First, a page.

AMESBURY — The gloves are coming off in Amesbury, as councilor at-large candidate Eric Bezanson is accusing his opponent, Anne Ferguson, of abusing her powers as council president by preventing him from speaking at Tuesday night’s meeting.
At issue is a statement Ferguson made prior to the public comment portion of the meeting in which she asked that candidates for office in the upcoming elections refrain from using the time as a forum for a campaign speech and instead keep all remarks focused on the meeting itself.
Bezanson said he had planned on making some campaign-related remarks during public comment, but left after Ferguson issued her ruling. He said he felt bullied and intimidated by Ferguson’s move; and after speaking to the state Office of Campaign and Political Finance and reviewing the City Charter, he felt confident that Ferguson was out of line and said he intends to file a complaint against her.
“What they did, they’re not allowed to do it,” Bezanson said. “They’re making up their own rules. It’s not in the charter and they cannot dictate what you say up there.”
According to the City Charter and the council’s rules and procedures, all public comments are to be addressed directly to the council as a whole, and people addressing the council must do so in an orderly manner and not make repetitious, slanderous or irrelevant remarks.
The rules also say that the council president can limit how long someone may speak during public comment, but there is no mention of whether the council president can restrict what is actually said.
Ferguson said she felt comfortable with her decision to prohibit campaigning during public comment because the purpose of the meeting is to accomplish City Council business, not to provide a forum for campaign speeches.
“We are not there for them to talk to the camera,” Ferguson said. “We have a lot of business to get done, and I say that for every candidate.”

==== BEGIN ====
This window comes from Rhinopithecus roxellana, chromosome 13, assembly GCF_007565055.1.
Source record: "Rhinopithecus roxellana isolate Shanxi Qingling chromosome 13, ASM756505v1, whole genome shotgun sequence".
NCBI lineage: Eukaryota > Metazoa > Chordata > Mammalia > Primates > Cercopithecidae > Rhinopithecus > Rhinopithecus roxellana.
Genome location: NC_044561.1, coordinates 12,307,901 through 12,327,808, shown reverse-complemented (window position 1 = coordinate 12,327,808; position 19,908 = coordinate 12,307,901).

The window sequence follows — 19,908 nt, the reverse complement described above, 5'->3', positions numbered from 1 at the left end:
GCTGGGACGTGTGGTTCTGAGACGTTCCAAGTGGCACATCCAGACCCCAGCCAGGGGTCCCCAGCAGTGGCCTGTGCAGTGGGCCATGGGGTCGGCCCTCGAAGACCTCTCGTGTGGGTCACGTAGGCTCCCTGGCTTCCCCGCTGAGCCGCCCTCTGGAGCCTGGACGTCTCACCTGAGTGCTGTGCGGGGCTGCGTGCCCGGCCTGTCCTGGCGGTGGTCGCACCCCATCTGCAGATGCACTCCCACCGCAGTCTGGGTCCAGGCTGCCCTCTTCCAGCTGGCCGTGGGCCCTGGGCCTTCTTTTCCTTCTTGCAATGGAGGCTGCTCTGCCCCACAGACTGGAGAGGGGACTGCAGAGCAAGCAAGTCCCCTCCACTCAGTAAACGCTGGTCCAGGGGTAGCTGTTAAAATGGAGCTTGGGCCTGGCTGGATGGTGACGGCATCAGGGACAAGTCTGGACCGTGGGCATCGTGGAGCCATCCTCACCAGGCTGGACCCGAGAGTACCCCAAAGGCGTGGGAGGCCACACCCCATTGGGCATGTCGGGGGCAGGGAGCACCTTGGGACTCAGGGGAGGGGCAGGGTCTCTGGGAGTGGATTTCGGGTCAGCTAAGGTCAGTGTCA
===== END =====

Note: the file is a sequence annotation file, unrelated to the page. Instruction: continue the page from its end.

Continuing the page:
Ferguson countered Bezanson’s assertion that she was trying to bully and intimidate him by saying she wasn’t trying to single him or any other candidate out and that she had planned her statement in advance without knowing who would actually be at the meeting.
She added that Bezanson would have still been welcome to speak, as mayoral candidate Jim Thivierge did following Ferguson’s remarks, as long as he stuck to topics on the agenda.
As far as whether Ferguson was acting appropriately, City Clerk Bonnijo Kitchin said Ferguson was well within her rights to prohibit campaigning during public comment because it’s her responsibility to conduct the meeting and ensure that all business on the agenda is attended to.
“It’s a council meeting, and it’s public comment, but public comment means you can bring up an issue that you want discussed,” Kitchin said. “Otherwise, they could spend two hours letting all of the candidates stand up there talking about themselves.”
Kitchin said campaigning from the podium has been prohibited ever since she first arrived in Amesbury in the late 1990s, and whether to allow it has always been up to the council president ever since then.
“The council president is the one who runs the meeting,” Kitchin said. “On the whole it’s been the standard ever since I’ve been here.”
Not all of the city councilors were on board with Ferguson’s decision, however. District 3 Councilor Donna McClure, who is also a candidate for councilor at-large, argued that there is nothing in writing saying candidates can’t campaign during public comment and Bezanson should have been allowed to speak his mind.
“Should you choose, you can read ‘War and Peace’ during public comment or stand in silent protest,” McClure said. “They are your three minutes.”
Regardless, Ferguson said she doesn’t believe she committed any ethics violations and plans on enforcing the no campaigning rule for future meetings as well.
“If I get an ethics ruling saying I need to let him speak, I will follow that,” Ferguson said. “But I talked to enough people before the meeting to feel comfortable with my decision.”